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Perunthenaruvi Waterfalls And Dam - 4 Things to Know Before Visiting

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About Perunthenaruvi Waterfalls And Dam

Waterfall that cascades through the boulders and a rocky bed.

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Perunthenaruvi Waterfalls situated on the river Pamba is known for its wide area, rather than its height. Set against the backdrop of the Western Ghat Mountains, the fall appears beautiful as well as mysterious due to the way the rocky bed presents itself to the visitors.

The meaning of the name Perunthenaruvi

The name Perunthenaruvi is derived from the Malayalam words ‘Perunthen’ (great honey) and ‘Aruvi' (stream). The unusual name is due to the bees that are settled in the adjacent woods that have transformed the area to a kingdom of beehives. In addition, rather coincidentally, when the rocks in the river appear during the summer months, they look like stacked beehives too.

Exploring the waterfall

The waterfall which is a slanted stream with lots of boulders in it extends to a length of around 100 meters. During the peak monsoon season from June to October, most of these boulders will be under the waters. The river will be flowing with great force and there will not be an indication of the waterfall at all while looking at it.

Soon after the monsoon, the water level will start to retreat and the boulders will slowly emerge with its fascinating views. They create a rocky gorge through which the water continues its journey on Pamba River. The boulders are stacked up on top of one another, dark coloured and with plenty of deep crevices on them. Do watch out for these crevices if you are exploring the river bed as they can be deep and can injure your leg. Additionally, water snakes also can be seen in some of these crevices.

When the water flowing through the stream is decreased, the water will start to trickle down through the many cracks and cuttings of the boulders. This is when it offers the best views. There are rocky pools in some of the parts too. While it is mostly alright to swim in the pools, do take extra precautions due to the unknown depth.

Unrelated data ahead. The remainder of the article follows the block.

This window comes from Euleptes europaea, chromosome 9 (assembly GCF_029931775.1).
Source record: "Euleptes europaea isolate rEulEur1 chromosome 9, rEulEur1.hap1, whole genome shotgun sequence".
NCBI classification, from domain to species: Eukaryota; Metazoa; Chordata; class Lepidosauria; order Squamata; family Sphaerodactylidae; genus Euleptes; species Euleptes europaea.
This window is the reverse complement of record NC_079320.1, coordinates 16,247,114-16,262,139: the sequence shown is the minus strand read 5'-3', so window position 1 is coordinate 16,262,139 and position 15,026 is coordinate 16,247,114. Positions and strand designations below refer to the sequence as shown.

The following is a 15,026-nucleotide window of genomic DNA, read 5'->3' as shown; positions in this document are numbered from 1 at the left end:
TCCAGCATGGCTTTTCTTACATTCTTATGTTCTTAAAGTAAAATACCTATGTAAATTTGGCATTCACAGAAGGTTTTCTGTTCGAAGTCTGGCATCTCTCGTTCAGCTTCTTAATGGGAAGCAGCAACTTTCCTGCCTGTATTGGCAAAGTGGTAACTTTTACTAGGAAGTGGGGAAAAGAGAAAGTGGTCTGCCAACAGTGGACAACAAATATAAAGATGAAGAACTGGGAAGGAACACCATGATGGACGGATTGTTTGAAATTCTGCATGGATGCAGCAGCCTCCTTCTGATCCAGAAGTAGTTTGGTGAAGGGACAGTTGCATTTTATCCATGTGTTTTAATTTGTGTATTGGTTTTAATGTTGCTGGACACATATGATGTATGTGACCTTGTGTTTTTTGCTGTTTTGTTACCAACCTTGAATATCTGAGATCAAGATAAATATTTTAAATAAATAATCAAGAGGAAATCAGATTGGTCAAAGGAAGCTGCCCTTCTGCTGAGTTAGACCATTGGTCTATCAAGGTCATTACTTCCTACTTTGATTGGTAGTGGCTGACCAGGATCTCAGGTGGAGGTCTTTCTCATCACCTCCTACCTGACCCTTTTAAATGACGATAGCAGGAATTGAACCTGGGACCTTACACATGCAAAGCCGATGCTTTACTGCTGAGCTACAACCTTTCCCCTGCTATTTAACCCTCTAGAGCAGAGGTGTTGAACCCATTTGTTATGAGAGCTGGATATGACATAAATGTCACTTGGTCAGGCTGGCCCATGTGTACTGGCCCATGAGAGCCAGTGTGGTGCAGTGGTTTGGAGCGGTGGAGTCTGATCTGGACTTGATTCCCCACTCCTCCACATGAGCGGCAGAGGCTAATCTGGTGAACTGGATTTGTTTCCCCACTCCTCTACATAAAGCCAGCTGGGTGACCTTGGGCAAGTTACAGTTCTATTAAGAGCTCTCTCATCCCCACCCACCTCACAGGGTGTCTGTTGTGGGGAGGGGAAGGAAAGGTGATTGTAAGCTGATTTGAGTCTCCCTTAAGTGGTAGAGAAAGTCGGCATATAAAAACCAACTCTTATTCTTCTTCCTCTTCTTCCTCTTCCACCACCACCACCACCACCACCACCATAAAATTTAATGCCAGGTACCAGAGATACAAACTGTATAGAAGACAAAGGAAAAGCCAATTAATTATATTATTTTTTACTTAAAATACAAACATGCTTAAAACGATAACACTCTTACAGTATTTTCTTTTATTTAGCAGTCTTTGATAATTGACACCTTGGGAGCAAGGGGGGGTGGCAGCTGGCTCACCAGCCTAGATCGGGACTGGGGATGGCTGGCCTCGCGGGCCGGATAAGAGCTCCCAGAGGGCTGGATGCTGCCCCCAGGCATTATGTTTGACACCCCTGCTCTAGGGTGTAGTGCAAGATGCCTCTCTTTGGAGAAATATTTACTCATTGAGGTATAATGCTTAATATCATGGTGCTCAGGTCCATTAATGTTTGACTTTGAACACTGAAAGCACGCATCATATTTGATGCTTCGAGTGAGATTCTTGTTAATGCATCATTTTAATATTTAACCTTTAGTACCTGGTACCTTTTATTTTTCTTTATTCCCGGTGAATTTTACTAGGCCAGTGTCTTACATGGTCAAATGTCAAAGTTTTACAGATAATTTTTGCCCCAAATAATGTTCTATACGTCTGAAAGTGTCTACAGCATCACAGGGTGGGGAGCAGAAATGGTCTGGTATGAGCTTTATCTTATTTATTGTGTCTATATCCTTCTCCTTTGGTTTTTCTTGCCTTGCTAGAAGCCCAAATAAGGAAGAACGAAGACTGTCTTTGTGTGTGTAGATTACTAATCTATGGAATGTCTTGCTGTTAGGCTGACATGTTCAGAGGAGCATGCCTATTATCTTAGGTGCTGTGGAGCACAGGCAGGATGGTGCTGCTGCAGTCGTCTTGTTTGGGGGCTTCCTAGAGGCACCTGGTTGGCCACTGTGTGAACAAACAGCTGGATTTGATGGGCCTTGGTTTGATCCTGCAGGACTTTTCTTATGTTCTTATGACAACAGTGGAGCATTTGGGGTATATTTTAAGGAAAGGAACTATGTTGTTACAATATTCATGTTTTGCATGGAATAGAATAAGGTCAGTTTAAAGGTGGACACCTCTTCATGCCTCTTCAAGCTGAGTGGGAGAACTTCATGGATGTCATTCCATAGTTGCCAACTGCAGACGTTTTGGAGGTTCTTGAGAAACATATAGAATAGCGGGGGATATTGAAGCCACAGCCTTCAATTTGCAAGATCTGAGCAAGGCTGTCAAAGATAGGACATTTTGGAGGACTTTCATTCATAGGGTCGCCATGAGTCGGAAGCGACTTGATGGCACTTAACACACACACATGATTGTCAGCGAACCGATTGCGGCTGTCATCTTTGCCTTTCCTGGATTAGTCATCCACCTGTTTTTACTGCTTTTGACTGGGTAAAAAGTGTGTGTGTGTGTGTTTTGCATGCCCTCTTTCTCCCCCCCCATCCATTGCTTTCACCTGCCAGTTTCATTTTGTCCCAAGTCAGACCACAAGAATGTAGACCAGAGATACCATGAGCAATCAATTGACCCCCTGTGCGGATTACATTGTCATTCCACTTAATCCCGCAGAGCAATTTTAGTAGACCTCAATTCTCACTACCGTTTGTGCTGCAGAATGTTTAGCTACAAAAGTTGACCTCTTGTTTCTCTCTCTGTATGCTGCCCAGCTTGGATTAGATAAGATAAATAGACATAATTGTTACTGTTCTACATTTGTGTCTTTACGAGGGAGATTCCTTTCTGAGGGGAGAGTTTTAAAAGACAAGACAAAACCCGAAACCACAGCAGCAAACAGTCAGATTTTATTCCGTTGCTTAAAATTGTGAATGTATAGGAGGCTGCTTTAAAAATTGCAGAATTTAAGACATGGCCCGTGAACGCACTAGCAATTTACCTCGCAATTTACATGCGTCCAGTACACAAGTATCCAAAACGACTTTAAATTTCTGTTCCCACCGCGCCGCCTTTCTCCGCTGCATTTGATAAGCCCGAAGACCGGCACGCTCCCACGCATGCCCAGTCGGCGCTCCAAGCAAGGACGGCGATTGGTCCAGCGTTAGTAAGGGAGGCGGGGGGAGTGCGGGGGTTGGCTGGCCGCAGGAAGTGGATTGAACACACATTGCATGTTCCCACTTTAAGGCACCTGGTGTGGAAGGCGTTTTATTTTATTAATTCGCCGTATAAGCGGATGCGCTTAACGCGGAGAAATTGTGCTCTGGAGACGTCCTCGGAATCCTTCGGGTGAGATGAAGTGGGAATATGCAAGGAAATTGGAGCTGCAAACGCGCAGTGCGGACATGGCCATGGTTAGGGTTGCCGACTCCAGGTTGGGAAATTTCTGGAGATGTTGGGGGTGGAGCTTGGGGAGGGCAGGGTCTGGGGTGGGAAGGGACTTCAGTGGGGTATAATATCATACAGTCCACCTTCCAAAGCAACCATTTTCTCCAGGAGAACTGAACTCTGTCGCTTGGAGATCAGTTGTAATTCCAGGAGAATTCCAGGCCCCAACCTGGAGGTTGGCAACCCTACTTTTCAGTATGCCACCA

In addition to the waterfall, there is also a newly constructed dam right before the fall which is part of a Hydro Electric Power Project.

Myths surrounding Perunthenaruvi Waterfalls

There are many instance of visitors getting injured due to the rocky bed of the falls. Most of the boulders can be easily climbed and explored but the crevices and slipperiness of the rocks presents chances for accidents. There is an interesting myth sighted for this.

According to the myth, a gigantic and strongly built tribal man named Chakkan Velan lived in the nearby village. He was a heavy drinker and had the habit of molesting women and causing disturbances to the normal life of the people. As his mischiefs became unbearable, some of the people made a plan to kill him by kicking him into the rocks near the falls after intoxicating him with alcohol. When the plan was finally in action, Chakkan Velan sensed the danger and caught hold of bunch of people along with him when he fell, drowning all.

After this mishap, it is believed that the accidents occured at the waterfall area were caused by the wandering spirit of Chakkan Velan. To prevent the wrath of the spirit, a statue of Chakkan Velan was erected in the nearby temple and people started worshipping it. The main offerings at the temple are chicken and liquor, and once the worshipping was started, it is believed that the accidents at the falls were significantly reduced.

Ways to reach the waterfall

Perunthenaruvi Waterfalls is located near Mannadisala Town in Pathanamthitta District of Kerala State in Southern India. Nearest large town is in Ranni (18 km) from where there are buses to Mannadisala.  Ranni is connected by buses from Pathanamthitta Town which is located 33 km away from the falls. Nearest major railway station is at Chengannur (43km), connected to Pathanamthitta Town by buses.

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Situated at a height of 2,500 ft (760 m) above the sea level, the place is surrounded by deep valleys and hills, accompanied by meadows, grasslands, and cool refreshing climate. Pilgrims from the various regions gather here to witness the Makaravilakku, a holy flame that is believed to a supernatural phenomenon by the devotees, which appears annually on 14 January in the Ponnambalamedu summit

Konni Elephant Reserve

Konni Elephant Reserve

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Witness tamed elephants, their daily life and the ways of training them at Konni Elephant Training Centre.



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Parunthumpara is a viewpoint offering a birdseye view of endless stretches of green forests and low-lying areas. It is called Parunthumpara (eagle rock) because of its large rocky area with projection combined to look like an eagle facing the vast lands of the Western Ghat Mountains. The rock projection is called Tagore Rock as it appears to have the shape of Rabindranath Tagore, the famous Bengali polymath.



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Temple complex located inside a Tiger reserve. One of the largest annual pilgrimage in the world happens here- with 40 to 50 million devotees visiting it every year.

Vagamon Pine Forest

Vagamon Pine Forest

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The pine trees on the slopes of the hill create an incredible view. Pine forests are a rare sight in Kerala and this is one of the few you can visit.



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Hill station popular for its green valleys and beautiful meadows.

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Where is Perunthenaruvi Waterfalls And Dam